MORRISTOWN, N.J.—PLT Health Solutions received a license from the Natural Health Products (NHP) Directorate of Health Canada to market its Zembrin® Sceletium tortuosum to support cognitive functioning in healthy adults.
Zembrin is the first patented, standardized and clinically studied extract of a unique selection of the South African plant Sceletium tortuosum. In the United States, Zembrin has been marketed to nutraceutical and functional food and beverage producers interested in incorporating the evidence-based ingredient in products that experientially support stress relief, enhanced mood and improved cognitive function.
In Canada, the approved claim is: “Helps support cognitive function in adults." PLT Health Solutions worked with Dicentra Regulatory & Scientific Solutions in the development of documentation for the Canadian license.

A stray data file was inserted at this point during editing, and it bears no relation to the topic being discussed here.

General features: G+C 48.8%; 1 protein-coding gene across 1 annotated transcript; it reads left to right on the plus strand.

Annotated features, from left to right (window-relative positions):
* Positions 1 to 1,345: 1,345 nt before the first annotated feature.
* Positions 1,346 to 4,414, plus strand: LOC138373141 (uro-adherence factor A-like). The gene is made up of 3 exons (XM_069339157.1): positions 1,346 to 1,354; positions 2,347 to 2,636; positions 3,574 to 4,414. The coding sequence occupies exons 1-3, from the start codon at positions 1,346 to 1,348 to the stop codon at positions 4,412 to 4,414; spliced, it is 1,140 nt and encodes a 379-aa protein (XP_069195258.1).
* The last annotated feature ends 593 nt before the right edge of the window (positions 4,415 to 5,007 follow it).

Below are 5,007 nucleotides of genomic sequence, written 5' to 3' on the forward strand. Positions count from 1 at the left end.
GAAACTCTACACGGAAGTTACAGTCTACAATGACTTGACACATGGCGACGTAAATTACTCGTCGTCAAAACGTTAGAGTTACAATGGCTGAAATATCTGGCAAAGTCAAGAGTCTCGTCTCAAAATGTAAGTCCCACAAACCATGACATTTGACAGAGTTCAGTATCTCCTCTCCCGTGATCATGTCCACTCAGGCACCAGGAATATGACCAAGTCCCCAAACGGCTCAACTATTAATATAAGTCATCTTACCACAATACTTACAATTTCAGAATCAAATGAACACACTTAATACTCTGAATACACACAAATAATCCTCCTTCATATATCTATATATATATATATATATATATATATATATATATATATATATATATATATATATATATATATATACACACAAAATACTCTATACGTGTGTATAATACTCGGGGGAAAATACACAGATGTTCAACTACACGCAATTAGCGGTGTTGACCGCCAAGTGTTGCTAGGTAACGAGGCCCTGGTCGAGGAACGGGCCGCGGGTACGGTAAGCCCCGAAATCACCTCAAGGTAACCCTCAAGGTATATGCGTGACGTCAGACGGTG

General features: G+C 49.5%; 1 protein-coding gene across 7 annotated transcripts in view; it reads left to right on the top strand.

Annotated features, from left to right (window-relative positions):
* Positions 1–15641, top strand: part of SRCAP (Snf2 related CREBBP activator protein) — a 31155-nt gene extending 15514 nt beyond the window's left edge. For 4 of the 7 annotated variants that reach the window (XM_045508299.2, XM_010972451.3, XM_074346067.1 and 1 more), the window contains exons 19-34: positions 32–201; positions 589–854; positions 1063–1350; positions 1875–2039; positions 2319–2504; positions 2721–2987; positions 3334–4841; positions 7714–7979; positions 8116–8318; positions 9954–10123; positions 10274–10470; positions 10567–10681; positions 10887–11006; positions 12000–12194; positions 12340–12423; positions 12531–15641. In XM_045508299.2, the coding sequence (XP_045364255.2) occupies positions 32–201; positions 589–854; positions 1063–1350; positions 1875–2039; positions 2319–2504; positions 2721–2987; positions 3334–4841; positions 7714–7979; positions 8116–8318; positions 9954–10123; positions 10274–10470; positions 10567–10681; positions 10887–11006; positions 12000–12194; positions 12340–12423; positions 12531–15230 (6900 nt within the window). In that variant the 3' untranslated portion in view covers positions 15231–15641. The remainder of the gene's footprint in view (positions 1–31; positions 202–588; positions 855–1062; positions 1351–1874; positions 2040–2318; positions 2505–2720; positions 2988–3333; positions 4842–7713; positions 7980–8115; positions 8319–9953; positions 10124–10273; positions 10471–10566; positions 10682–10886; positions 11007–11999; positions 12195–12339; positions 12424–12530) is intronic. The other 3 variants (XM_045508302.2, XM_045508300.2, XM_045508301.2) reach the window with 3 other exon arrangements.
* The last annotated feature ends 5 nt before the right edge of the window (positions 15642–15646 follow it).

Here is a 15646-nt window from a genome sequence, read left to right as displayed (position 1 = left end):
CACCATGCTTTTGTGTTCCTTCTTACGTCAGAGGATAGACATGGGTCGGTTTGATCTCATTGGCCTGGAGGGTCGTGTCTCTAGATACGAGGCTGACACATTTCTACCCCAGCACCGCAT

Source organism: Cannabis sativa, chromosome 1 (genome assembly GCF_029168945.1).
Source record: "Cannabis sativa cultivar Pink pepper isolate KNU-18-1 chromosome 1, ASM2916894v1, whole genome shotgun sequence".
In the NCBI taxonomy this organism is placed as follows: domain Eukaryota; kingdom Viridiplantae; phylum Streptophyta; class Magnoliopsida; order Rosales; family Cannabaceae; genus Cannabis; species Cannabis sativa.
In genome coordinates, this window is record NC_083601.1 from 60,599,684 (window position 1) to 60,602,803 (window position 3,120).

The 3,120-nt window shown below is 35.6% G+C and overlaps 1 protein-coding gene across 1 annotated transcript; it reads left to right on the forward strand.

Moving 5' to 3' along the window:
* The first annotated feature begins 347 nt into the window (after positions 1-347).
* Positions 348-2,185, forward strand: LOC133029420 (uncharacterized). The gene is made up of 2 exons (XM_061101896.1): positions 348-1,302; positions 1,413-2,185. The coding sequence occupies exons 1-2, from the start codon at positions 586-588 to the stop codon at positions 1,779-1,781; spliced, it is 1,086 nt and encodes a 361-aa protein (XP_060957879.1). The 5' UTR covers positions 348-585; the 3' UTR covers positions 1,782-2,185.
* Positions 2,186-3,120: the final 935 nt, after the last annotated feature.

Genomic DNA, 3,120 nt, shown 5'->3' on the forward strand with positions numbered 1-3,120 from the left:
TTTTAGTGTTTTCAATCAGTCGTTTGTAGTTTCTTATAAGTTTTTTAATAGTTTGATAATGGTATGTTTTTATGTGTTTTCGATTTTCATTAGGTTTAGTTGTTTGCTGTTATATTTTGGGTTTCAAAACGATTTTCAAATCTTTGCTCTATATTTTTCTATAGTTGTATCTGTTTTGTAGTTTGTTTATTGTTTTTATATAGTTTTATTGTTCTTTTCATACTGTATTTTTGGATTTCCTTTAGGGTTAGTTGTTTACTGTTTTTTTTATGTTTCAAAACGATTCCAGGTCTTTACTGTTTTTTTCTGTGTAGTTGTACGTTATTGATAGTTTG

According to Barbara Davis, director, medical and scientific affairs at PLT Health Solutions, the granting of an NHP license by Health Canada is a significant milestone for Zembrin as an ingredient because it opens up the Canadian market.
“We’re very pleased that Health Canada has recognized the years of scientific study and support behind Zembrin as an ingredient," Davis said. “Providing rigorous scientific data that can support label claims and attract consumers is the standard that we at PLT set for ourselves and the ingredients we market."
The NHP product license received by PLT states that a 25-mg dose of Zembrin Sceletium tortuosum, taken for a minimum of three weeks “helps support cognitive functioning in adults." Known by the San people of South Africa as “Kanna," Sceletium has been used for millennia for its stress-relieving and mood-enhancing effects.
Backed by extensive safety testing, Zembrin has been clinically demonstrated to improve cognitive function, specifically, cognitive flexibility and executive function. One of the most intriguing aspects of Zembrin is that it is experiential – users “feel" its benefits.
A recently published study that used functional Magnetic Resonance Imaging (fMRI) technology to examine the effects of acute (short term) supplementation with Zembrin on the “threat circuitry" of the human brain showed reduced anxiety-related activity of the amygdala and its associated anxiety circuitry within two hours of administration.